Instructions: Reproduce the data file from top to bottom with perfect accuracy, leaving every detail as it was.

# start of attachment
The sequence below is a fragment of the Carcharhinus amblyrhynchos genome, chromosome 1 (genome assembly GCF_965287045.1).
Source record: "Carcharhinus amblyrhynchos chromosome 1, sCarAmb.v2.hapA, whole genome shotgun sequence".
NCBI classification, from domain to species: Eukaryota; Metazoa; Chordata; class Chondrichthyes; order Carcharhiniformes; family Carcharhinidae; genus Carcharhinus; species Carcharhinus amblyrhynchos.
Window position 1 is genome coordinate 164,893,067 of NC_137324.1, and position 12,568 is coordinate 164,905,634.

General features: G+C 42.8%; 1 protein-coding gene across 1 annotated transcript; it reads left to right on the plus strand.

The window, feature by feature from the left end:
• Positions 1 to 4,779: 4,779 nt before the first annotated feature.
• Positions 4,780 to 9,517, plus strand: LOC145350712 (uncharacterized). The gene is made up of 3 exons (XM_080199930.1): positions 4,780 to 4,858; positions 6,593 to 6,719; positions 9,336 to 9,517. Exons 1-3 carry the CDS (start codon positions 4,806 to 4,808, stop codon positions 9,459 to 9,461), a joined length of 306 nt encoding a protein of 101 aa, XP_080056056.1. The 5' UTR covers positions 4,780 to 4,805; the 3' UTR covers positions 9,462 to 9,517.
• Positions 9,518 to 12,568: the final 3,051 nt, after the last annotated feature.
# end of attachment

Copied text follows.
The sequence below is a fragment of the Carcharhinus amblyrhynchos genome, chromosome 1 (genome assembly GCF_965287045.1).
Source record: "Carcharhinus amblyrhynchos chromosome 1, sCarAmb.v2.hapA, whole genome shotgun sequence".
NCBI classification, from domain to species: Eukaryota; Metazoa; Chordata; class Chondrichthyes; order Carcharhiniformes; family Carcharhinidae; genus Carcharhinus; species Carcharhinus amblyrhynchos.
Window position 1 is genome coordinate 164,893,067 of NC_137324.1, and position 12,568 is coordinate 164,905,634.

General features: G+C 42.8%; 1 protein-coding gene across 1 annotated transcript; it reads left to right on the plus strand.

The window, feature by feature from the left end:
• Positions 1 to 4,779: 4,779 nt before the first annotated feature.
• Positions 4,780 to 9,517, plus strand: LOC145350712 (uncharacterized). The gene is made up of 3 exons (XM_080199930.1): positions 4,780 to 4,858; positions 6,593 to 6,719; positions 9,336 to 9,517. Exons 1-3 carry the CDS (start codon positions 4,806 to 4,808, stop codon positions 9,459 to 9,461), a joined length of 306 nt encoding a protein of 101 aa, XP_080056056.1. The 5' UTR covers positions 4,780 to 4,805; the 3' UTR covers positions 9,462 to 9,517.
• Positions 9,518 to 12,568: the final 3,051 nt, after the last annotated feature.